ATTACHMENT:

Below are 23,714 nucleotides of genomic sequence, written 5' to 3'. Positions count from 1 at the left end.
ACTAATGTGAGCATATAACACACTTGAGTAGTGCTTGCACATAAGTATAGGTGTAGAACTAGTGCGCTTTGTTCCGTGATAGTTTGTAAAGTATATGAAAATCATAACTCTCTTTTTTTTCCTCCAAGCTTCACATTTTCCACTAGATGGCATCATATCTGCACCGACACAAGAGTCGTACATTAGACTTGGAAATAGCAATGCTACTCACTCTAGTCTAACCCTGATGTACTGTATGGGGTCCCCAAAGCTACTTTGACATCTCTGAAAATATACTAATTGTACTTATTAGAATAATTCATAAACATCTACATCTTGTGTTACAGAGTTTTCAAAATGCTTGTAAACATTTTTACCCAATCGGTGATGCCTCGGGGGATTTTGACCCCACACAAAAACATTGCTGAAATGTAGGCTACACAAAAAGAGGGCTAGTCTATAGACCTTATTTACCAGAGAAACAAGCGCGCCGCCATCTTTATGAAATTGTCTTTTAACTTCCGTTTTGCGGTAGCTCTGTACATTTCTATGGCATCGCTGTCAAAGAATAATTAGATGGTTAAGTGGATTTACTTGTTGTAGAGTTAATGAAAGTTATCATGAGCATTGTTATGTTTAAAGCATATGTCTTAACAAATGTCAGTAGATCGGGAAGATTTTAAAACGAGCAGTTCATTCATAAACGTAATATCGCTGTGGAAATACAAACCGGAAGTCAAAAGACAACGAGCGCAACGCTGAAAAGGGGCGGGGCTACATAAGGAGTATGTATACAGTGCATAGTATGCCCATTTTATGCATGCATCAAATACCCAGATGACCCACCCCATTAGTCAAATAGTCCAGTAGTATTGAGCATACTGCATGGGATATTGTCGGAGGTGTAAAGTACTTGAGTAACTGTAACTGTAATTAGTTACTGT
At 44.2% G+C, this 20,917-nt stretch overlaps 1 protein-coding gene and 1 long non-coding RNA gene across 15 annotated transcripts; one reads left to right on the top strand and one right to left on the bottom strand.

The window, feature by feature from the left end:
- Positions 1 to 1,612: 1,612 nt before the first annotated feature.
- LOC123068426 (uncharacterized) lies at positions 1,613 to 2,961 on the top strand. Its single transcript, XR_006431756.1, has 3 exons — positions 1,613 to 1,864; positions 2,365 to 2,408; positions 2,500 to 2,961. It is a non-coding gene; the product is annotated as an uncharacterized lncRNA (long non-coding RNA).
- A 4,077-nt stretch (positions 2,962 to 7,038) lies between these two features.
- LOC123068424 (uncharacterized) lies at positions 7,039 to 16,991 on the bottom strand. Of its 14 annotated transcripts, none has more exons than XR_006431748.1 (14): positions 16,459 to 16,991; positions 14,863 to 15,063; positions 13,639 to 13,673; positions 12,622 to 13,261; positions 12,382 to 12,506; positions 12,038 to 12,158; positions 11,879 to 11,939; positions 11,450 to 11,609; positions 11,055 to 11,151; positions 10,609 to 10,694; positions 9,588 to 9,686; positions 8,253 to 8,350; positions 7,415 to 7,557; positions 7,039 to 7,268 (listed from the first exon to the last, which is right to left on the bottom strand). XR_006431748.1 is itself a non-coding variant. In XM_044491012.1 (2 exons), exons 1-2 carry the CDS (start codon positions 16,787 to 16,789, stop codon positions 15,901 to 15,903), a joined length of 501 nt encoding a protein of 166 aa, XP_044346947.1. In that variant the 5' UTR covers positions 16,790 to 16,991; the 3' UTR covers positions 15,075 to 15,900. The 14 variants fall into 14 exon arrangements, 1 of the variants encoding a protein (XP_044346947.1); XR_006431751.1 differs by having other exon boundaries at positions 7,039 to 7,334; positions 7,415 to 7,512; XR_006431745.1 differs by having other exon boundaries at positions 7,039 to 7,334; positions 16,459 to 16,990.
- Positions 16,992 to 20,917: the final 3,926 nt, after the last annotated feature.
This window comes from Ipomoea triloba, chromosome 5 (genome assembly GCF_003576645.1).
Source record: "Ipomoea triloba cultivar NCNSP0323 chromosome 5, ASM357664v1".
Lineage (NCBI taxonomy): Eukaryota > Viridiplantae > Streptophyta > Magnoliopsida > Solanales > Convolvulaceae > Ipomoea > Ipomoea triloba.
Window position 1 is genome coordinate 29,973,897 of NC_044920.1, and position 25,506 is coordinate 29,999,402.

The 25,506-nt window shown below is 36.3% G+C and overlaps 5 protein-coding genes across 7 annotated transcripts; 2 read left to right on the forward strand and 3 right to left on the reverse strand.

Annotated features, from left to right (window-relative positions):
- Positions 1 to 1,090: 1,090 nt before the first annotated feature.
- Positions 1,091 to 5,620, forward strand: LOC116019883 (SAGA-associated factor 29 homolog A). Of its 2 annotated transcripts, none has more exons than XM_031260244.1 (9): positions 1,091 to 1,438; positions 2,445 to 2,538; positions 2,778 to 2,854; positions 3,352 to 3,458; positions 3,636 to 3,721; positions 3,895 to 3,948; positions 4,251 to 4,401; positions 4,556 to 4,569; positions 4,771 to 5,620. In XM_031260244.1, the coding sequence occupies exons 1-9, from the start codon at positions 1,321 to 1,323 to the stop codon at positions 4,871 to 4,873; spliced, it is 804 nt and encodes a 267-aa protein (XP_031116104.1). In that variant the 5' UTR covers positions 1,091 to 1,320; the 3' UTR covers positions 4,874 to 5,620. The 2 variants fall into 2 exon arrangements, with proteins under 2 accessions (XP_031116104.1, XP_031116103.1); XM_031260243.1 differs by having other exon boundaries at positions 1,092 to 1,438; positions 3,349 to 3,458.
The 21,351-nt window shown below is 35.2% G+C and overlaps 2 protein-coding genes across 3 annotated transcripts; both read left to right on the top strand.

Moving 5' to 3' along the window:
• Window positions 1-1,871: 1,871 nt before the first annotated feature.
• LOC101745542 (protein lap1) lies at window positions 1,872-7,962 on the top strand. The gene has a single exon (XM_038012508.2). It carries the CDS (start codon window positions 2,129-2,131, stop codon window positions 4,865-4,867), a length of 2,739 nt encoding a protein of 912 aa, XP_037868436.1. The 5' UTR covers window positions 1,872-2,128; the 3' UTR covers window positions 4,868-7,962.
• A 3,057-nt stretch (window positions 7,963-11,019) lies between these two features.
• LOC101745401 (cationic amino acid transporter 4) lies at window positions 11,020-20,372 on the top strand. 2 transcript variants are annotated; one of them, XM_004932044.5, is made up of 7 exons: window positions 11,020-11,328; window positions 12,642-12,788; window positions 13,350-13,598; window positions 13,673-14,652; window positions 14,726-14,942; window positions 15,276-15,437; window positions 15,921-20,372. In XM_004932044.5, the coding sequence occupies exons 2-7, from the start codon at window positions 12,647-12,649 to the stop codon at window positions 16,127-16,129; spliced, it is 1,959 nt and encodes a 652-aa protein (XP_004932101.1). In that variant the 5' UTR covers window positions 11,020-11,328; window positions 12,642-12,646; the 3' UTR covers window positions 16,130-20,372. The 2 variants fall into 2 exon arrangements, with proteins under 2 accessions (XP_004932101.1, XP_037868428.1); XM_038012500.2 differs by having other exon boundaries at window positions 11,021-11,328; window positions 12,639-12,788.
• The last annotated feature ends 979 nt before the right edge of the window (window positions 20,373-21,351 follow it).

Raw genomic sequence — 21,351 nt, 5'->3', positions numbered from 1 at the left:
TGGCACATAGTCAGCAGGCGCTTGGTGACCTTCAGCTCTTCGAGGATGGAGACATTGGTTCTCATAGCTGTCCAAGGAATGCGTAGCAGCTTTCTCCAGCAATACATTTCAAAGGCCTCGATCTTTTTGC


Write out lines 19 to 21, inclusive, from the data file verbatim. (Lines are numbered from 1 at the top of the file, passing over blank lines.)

Moving 5' to 3' along the window:
• Window positions 1-1,871: 1,871 nt before the first annotated feature.
• LOC101745542 (protein lap1) lies at window positions 1,872-7,962 on the top strand. The gene has a single exon (XM_038012508.2). It carries the CDS (start codon window positions 2,129-2,131, stop codon window positions 4,865-4,867), a length of 2,739 nt encoding a protein of 912 aa, XP_037868436.1. The 5' UTR covers window positions 1,872-2,128; the 3' UTR covers window positions 4,868-7,962.